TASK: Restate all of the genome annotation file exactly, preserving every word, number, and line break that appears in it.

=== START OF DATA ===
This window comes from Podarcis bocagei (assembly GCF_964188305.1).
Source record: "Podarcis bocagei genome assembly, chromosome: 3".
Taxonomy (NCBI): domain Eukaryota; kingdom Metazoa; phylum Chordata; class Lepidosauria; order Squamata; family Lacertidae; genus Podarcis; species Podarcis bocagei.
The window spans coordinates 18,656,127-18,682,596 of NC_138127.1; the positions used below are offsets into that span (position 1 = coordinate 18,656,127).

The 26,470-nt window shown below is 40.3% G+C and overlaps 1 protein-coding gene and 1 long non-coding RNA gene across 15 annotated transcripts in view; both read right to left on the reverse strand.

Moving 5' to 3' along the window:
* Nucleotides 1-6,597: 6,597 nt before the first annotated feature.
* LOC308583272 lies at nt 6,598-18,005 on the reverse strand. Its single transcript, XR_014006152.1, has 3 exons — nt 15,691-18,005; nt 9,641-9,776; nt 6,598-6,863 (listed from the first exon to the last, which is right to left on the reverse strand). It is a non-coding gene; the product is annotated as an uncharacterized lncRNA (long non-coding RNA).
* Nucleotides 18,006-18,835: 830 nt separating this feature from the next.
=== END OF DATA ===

This window comes from Podarcis bocagei (assembly GCF_964188305.1).
Source record: "Podarcis bocagei genome assembly, chromosome: 3".
Taxonomy (NCBI): domain Eukaryota; kingdom Metazoa; phylum Chordata; class Lepidosauria; order Squamata; family Lacertidae; genus Podarcis; species Podarcis bocagei.
The window spans coordinates 18,656,127-18,682,596 of NC_138127.1; the positions used below are offsets into that span (position 1 = coordinate 18,656,127).

The 26,470-nt window shown below is 40.3% G+C and overlaps 1 protein-coding gene and 1 long non-coding RNA gene across 15 annotated transcripts in view; both read right to left on the reverse strand.

Moving 5' to 3' along the window:
* Nucleotides 1-6,597: 6,597 nt before the first annotated feature.
* LOC308583272 lies at nt 6,598-18,005 on the reverse strand. Its single transcript, XR_014006152.1, has 3 exons — nt 15,691-18,005; nt 9,641-9,776; nt 6,598-6,863 (listed from the first exon to the last, which is right to left on the reverse strand). It is a non-coding gene; the product is annotated as an uncharacterized lncRNA (long non-coding RNA).
* Nucleotides 18,006-18,835: 830 nt separating this feature from the next.